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TCAT Elizabethton to offer new programs

John Thompson • Dec 3, 2019 at 6:40 PM

ELIZABETHTON — With the start of 2020, two new programs will be offered at the Tennessee College of Applied Technology-Elizabethton.

The programs are advanced manufacturing, to be taught by Charles Phillips; and criminal justice for jailers and guards, to be taught by Myles Cook.

College President Dean Blevins said both new teachers come highly qualified. Blevins said Phillips has extensive experience in various facets of advanced manufacturing technology. The program offers three career paths: robotics automation; programmable logic controls automation; and plastics injection molding.

“Training in these areas are related to the high tech manufacturing industry of today’s economy, completion of the program yields an engineering technician diploma,” Blevins said.

Phillips brings more than 21 years experience to the position. He graduated from TCAT-Elizabethton in 1991 with a major in electricity and electronics. He also holds an associate of applied science degree in electrical technology and electronic engineering from Northeast State and a bachelor’s in computer information systems from Milligan College.

Blevins said certificates will be awarded as a protective maintenance certificate after one trimester, as a mechanical maintenance assistant after two trimesters; a diploma will be awarded as a process technician after three trimesters; a diploma as a manufacturing technician after four trimesters; and a robotics automation technician diploma will be awarded after 20 months of training.

Classes meet from 7:30 a.m. to 3:30 p.m. Monday-Thursday at the Main Campus, 426 Highway 91 north, across from the Elizabethton Municipal Airport in the Watauga Industrial Park.

In the second new program being offered by TCAT, Cook also has experience teaching his field, He serves as an adjunct instructor at East Tennessee State University, where he teaches criminal justice ethics, criminological theory, policing in America, corrections, probability and statistics, and violence: the American experience. He is also an in-service instructor at the Carter County Sheriff’s Office, where he teaches firearms training and search and seizure law.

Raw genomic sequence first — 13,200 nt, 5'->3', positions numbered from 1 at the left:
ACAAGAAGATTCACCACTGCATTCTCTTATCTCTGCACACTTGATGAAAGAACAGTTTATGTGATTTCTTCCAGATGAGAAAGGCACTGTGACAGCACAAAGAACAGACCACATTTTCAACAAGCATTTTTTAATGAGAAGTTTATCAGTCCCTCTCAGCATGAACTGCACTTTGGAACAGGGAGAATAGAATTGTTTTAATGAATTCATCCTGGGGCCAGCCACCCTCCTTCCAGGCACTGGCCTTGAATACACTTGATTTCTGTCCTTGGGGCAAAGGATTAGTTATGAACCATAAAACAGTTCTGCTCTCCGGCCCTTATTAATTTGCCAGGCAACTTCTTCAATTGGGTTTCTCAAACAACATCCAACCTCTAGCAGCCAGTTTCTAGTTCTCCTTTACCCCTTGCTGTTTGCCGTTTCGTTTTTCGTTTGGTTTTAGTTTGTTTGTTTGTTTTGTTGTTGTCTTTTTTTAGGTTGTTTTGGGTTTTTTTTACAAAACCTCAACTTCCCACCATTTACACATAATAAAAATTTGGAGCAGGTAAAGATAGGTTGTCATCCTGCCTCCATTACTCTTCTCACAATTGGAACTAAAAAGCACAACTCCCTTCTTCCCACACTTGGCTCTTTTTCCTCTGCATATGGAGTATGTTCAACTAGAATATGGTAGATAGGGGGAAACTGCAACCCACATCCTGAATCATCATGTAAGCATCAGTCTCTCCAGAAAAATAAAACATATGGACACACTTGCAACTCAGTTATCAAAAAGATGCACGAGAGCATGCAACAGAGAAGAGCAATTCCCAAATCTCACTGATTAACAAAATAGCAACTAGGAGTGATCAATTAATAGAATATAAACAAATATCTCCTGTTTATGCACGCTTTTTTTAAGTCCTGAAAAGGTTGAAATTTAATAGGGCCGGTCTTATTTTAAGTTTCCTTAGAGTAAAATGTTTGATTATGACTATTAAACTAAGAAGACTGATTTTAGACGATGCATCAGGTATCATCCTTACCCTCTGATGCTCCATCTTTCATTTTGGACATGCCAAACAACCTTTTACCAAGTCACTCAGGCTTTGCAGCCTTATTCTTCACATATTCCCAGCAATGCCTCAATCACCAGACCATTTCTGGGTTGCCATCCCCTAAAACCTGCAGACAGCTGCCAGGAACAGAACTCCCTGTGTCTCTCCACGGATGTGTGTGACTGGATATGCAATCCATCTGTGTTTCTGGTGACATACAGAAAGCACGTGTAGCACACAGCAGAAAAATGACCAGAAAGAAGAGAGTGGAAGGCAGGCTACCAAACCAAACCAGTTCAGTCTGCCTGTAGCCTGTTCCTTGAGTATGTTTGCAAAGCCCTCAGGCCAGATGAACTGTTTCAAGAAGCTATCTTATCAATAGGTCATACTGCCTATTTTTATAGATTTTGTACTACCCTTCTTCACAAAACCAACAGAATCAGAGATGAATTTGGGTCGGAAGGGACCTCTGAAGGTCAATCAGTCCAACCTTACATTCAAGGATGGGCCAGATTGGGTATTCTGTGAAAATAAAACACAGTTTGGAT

Blevins said the criminal justice curriculum at TCAT-Elizabethton consists of a broad range of topics designed to equip jailers and guards with the knowledge and understanding of inmate processing, maintaining order in the jail and invoking disciplinary measures when necessary. In addition, the course will provide instruction on how to conduct cell searches for drugs and other contraband, inspect the facility for cleanliness and stand guard during exercise periods.

“This training, which may be completed in two trimesters, provides students with knowledge of emergency procedures, mental health and first aid, defensive tactics and use of force, ethics and legal issues, investigations, personal development, and worker characteristics, among other items,” Blevins said.

Students who complete the first trimester, 432 clock hours of study, will receive a correctional officer apprentice certificate. If students complete both trimesters, totaling 864 clock hours of study, they will receive a master correctional officer certificate.

Classes will meet from 7:30 a.m. to 3:30 p.m. Monday through Thursday in Building One at 1500 Arney St. in Elizabethton.

To be admitted to TCAT-Elizabethton, students must apply online at www.tcatelizabethton.edu. Select a program and follow instructions. Students will be assigned a personal identification number to register for the program or course desired. For additional information, call Patricia Henderson at TCAT-Elizabethton, 423-543-0070, extension 1004.

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